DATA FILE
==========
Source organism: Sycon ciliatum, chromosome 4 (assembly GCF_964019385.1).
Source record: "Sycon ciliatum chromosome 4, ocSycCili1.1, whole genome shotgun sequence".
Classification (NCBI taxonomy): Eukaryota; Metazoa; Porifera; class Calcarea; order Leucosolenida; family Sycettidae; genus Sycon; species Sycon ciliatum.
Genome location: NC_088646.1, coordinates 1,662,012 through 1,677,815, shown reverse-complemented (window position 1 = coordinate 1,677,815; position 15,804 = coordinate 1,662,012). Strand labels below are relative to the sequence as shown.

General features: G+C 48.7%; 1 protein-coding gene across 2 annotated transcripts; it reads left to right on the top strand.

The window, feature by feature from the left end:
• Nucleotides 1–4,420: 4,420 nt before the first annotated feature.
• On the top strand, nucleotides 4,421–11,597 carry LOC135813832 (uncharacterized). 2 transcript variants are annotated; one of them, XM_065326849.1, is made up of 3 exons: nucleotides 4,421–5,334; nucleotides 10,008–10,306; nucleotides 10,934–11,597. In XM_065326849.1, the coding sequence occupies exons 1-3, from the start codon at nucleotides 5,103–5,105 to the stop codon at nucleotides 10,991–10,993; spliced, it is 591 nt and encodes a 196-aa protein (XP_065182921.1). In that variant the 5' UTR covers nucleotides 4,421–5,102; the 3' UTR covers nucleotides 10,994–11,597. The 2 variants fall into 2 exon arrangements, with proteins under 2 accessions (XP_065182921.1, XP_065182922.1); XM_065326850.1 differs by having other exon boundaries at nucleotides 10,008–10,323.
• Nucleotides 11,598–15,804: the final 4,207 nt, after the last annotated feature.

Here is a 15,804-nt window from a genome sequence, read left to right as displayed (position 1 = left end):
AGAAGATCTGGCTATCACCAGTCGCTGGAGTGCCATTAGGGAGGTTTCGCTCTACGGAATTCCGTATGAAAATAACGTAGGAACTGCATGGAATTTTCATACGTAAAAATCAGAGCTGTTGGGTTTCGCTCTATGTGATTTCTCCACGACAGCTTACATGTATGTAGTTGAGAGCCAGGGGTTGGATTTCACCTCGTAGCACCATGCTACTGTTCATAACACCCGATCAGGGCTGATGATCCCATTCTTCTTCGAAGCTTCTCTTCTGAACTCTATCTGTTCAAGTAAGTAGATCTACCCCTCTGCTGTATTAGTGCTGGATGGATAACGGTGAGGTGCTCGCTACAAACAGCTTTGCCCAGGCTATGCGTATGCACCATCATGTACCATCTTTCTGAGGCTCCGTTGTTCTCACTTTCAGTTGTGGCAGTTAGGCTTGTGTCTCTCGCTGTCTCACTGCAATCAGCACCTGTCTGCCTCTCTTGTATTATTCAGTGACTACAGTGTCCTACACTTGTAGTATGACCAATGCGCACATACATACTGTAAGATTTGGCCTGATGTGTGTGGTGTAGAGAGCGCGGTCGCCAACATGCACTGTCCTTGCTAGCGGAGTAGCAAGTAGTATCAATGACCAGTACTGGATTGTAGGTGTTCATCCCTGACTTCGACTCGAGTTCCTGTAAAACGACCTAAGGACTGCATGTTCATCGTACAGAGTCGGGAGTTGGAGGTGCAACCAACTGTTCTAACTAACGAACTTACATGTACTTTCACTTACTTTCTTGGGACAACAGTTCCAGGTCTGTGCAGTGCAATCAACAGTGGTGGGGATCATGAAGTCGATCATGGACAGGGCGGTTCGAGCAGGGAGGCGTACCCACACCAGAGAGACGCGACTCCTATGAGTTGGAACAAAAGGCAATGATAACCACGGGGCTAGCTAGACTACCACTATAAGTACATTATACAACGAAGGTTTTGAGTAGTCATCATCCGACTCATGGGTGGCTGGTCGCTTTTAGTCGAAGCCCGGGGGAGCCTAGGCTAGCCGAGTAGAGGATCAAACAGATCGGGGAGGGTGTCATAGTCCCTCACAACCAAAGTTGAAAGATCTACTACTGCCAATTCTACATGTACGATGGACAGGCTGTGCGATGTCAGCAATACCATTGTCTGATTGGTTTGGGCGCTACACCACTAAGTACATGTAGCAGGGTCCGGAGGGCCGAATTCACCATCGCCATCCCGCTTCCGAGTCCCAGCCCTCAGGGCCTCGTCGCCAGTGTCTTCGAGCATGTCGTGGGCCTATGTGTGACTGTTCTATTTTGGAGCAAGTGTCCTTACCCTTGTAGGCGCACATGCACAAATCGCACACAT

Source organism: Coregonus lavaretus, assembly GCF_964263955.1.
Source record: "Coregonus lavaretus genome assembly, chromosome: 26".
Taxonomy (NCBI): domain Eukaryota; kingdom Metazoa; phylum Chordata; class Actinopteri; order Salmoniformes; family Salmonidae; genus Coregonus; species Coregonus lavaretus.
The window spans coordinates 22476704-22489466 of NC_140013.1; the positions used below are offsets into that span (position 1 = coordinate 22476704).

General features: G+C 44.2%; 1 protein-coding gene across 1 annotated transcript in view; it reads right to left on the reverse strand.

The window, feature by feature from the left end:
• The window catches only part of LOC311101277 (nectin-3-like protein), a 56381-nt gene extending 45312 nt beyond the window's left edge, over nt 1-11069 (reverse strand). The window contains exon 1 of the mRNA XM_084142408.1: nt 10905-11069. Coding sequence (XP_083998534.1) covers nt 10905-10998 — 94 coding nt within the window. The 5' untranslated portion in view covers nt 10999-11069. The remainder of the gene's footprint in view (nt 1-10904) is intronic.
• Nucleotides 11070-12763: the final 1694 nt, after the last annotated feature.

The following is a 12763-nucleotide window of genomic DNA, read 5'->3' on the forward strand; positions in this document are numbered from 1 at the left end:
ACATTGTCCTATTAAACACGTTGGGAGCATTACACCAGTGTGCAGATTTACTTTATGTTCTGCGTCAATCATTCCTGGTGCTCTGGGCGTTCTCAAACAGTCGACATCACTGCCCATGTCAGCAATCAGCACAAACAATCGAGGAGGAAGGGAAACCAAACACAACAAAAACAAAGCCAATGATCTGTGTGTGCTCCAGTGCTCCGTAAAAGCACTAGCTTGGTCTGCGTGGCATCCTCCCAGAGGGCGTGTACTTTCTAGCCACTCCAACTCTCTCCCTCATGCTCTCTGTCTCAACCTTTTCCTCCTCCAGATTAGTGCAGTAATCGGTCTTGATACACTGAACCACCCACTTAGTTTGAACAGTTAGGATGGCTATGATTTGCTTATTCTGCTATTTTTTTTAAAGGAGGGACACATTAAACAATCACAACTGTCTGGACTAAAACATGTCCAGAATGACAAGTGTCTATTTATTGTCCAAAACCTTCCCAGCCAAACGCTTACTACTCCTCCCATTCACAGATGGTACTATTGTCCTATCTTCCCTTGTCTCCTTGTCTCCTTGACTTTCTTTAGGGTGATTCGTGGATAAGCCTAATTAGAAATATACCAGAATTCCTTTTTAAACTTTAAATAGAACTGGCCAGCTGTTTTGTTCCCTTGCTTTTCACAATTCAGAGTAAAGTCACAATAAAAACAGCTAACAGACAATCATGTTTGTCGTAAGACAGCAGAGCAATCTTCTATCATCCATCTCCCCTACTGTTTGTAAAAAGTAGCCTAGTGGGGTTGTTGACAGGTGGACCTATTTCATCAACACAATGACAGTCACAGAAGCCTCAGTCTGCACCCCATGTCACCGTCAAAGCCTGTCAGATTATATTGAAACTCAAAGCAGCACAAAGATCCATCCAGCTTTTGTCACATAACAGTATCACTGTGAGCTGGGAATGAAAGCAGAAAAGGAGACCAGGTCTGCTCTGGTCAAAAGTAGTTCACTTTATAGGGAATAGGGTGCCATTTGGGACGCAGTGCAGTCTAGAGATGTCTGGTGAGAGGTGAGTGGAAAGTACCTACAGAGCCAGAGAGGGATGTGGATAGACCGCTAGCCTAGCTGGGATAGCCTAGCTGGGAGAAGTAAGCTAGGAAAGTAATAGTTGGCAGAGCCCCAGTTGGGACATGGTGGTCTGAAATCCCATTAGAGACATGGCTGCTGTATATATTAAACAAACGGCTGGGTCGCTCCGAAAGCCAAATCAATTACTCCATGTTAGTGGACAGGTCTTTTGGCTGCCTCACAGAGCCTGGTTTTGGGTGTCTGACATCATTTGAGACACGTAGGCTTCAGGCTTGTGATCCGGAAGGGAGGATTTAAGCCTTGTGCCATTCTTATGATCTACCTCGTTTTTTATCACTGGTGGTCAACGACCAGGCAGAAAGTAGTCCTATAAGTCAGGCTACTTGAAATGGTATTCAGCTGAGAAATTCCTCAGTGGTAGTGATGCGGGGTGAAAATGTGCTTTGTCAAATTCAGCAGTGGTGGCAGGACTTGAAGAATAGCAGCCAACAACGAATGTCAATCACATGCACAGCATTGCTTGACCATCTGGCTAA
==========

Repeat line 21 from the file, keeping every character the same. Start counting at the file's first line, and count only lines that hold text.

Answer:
ACATTGTCCTATTAAACACGTTGGGAGCATTACACCAGTGTGCAGATTTACTTTATGTTCTGCGTCAATCATTCCTGGTGCTCTGGGCGTTCTCAAACAGTCGACATCACTGCCCATGTCAGCAATCAGCACAAACAATCGAGGAGGAAGGGAAACCAAACACAACAAAAACAAAGCCAATGATCTGTGTGTGCTCCAGTGCTCCGTAAAAGCACTAGCTTGGTCTGCGTGGCATCCTCCCAGAGGGCGTGTACTTTCTAGCCACTCCAACTCTCTCCCTCATGCTCTCTGTCTCAACCTTTTCCTCCTCCAGATTAGTGCAGTAATCGGTCTTGATACACTGAACCACCCACTTAGTTTGAACAGTTAGGATGGCTATGATTTGCTTATTCTGCTATTTTTTTTAAAGGAGGGACACATTAAACAATCACAACTGTCTGGACTAAAACATGTCCAGAATGACAAGTGTCTATTTATTGTCCAAAACCTTCCCAGCCAAACGCTTACTACTCCTCCCATTCACAGATGGTACTATTGTCCTATCTTCCCTTGTCTCCTTGTCTCCTTGACTTTCTTTAGGGTGATTCGTGGATAAGCCTAATTAGAAATATACCAGAATTCCTTTTTAAACTTTAAATAGAACTGGCCAGCTGTTTTGTTCCCTTGCTTTTCACAATTCAGAGTAAAGTCACAATAAAAACAGCTAACAGACAATCATGTTTGTCGTAAGACAGCAGAGCAATCTTCTATCATCCATCTCCCCTACTGTTTGTAAAAAGTAGCCTAGTGGGGTTGTTGACAGGTGGACCTATTTCATCAACACAATGACAGTCACAGAAGCCTCAGTCTGCACCCCATGTCACCGTCAAAGCCTGTCAGATTATATTGAAACTCAAAGCAGCACAAAGATCCATCCAGCTTTTGTCACATAACAGTATCACTGTGAGCTGGGAATGAAAGCAGAAAAGGAGACCAGGTCTGCTCTGGTCAAAAGTAGTTCACTTTATAGGGAATAGGGTGCCATTTGGGACGCAGTGCAGTCTAGAGATGTCTGGTGAGAGGTGAGTGGAAAGTACCTACAGAGCCAGAGAGGGATGTGGATAGACCGCTAGCCTAGCTGGGATAGCCTAGCTGGGAGAAGTAAGCTAGGAAAGTAATAGTTGGCAGAGCCCCAGTTGGGACATGGTGGTCTGAAATCCCATTAGAGACATGGCTGCTGTATATATTAAACAAACGGCTGGGTCGCTCCGAAAGCCAAATCAATTACTCCATGTTAGTGGACAGGTCTTTTGGCTGCCTCACAGAGCCTGGTTTTGGGTGTCTGACATCATTTGAGACACGTAGGCTTCAGGCTTGTGATCCGGAAGGGAGGATTTAAGCCTTGTGCCATTCTTATGATCTACCTCGTTTTTTATCACTGGTGGTCAACGACCAGGCAGAAAGTAGTCCTATAAGTCAGGCTACTTGAAATGGTATTCAGCTGAGAAATTCCTCAGTGGTAGTGATGCGGGGTGAAAATGTGCTTTGTCAAATTCAGCAGTGGTGGCAGGACTTGAAGAATAGCAGCCAACAACGAATGTCAATCACATGCACAGCATTGCTTGACCATCTGGCTAA